Pickett's ChargeThe drifting of Pickett's division to the left exposed the flank of his right brigade
Posted 03 July 2012 - 01:40 PM
Major General George E. Pickett (Library of Congress)
Isaac R. Pennypacker
It was at one o'clock that two Confederate signal guns were fired, and at once there opened such an artillery combat as the armies had never before seen. As a spectacle, the fire from the two miles of Confederate batteries, stretching from the town of Gettysburg southward, was appalling; but practically the Confederate fire was too high, and most of the damage was done behind the ridge on which the Army of the Potomac was posted, although the damage along the ridge was also great. The little house just over the crest where Meade had his headquarters, and to which he had gone from Gibbon's luncheon, was torn with shot and shell. The army commander stood in the open doorway as a cannon shot, almost grazing his legs, buried itself in a box standing on the portico by the door. There were two small rooms on the ground floor of the house, and in the room where Meade had met his corps commanders the night before were a bed in the corner, a small pine table in the center, upon it a wooden pail of water, a tin drinking cup, and the remains of a melted tallow candle held upright by its own grease, that had served to light the proceedings of last night's council of war. One Confederate shell bust in the yard among the horses tied to the fence; nearly a score of dead horses lay along this fence, close to the house. One shell tore up the steps of the house; one carried away the supports of the portico; one went through the door, and another through the garret. It was impossible for aids to report or for orders to be given from the center of so much noise and confusion, and the little house was abandoned as a headquarters, to be turned, after the firing was over, into a hospital.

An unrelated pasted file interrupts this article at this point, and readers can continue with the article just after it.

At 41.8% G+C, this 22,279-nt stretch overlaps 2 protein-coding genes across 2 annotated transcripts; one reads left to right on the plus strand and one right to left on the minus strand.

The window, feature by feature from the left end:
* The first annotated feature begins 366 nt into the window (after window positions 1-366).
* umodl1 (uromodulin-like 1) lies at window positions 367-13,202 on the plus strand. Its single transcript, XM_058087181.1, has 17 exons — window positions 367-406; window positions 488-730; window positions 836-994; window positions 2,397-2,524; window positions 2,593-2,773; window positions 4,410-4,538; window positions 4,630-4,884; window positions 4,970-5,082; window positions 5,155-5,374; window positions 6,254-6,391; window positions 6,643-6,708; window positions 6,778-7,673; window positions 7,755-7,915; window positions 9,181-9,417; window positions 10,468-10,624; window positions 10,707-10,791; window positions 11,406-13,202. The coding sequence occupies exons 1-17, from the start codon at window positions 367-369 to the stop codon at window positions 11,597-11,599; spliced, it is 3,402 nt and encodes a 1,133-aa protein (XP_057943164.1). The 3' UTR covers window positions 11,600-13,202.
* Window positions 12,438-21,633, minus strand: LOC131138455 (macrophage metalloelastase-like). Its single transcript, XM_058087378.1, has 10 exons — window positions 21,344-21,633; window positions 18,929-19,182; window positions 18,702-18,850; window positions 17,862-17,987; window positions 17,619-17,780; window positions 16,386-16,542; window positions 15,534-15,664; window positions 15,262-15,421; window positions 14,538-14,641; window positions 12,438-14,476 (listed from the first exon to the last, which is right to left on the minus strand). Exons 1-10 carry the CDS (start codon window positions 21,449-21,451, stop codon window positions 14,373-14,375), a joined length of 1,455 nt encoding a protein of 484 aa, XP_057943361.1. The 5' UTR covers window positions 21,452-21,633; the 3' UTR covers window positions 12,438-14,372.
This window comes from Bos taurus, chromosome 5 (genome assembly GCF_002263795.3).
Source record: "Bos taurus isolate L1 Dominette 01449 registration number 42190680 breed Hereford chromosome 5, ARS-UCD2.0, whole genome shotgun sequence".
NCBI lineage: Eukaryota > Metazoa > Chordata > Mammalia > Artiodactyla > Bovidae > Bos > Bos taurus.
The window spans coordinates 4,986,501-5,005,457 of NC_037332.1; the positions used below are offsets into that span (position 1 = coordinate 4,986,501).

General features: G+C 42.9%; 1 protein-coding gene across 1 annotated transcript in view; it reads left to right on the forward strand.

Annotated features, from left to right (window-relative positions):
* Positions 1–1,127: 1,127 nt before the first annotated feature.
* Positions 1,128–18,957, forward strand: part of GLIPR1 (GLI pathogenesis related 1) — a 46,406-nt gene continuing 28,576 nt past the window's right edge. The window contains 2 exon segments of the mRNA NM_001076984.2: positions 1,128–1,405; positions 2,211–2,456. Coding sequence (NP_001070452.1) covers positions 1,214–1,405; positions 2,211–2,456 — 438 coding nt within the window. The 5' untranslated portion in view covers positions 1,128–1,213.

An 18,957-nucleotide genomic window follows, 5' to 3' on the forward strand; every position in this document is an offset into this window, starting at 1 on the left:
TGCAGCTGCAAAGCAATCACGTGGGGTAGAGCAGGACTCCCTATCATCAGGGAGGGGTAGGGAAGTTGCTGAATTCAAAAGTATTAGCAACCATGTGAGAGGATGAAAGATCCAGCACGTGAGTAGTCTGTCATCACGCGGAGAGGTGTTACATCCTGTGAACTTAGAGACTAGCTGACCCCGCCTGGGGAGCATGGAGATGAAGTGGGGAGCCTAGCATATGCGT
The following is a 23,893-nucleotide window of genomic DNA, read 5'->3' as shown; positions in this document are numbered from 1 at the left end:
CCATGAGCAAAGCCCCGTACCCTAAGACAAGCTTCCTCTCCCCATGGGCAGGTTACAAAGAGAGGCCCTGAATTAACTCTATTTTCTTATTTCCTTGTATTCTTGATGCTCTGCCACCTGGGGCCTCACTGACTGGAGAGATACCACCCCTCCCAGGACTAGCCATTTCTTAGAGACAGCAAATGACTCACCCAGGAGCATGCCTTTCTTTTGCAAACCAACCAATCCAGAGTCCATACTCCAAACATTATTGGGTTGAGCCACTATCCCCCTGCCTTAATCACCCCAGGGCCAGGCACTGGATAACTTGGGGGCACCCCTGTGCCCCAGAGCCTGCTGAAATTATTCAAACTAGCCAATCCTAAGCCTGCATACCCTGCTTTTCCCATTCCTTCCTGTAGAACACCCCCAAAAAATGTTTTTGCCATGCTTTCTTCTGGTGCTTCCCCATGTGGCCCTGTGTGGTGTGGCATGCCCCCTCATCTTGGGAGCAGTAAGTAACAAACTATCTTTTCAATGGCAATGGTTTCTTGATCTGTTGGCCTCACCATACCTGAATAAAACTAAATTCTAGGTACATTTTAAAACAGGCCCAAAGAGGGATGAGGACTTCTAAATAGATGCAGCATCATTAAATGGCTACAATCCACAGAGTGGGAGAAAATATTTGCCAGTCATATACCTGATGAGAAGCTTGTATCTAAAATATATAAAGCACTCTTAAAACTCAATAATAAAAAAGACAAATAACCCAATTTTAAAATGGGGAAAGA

During the cannonade the infantry of Meade's army lay upon the ground behind the crest. By General Hunt's direction the Union artillery fire, with the exception of that of the Second Corps batteries, was reserved for a quarter of an hour and then concentrated upon the most destructive batteries of the foe. After half an hour both Meade and his chief of artillery started messengers along the line to stop the firing, with the idea of reserving the ammunition for the infantry assault, which they well knew would soon be made. On the other side, Alexander sent word to Pickett to come quickly, and the Confederate assault began.
Crossing the depression of the ground, a part of the Confederate line, after emerging from the woods, found a moment's rest and shelter, and then started toward the little umbrella-shaped clump of trees on the Union line, said to have been pointed out by Lee as the objective of the assault. On the left Pettigrew's division of four brigades advanced in one line, with Trimble's two brigades of Lane and Scales in the rear and right as supports. Pickett's division on the right advanced with Read More http://www.civilwar.org/battlefields/gettysburg/gettysburg-history-articles/picketts-charge.html
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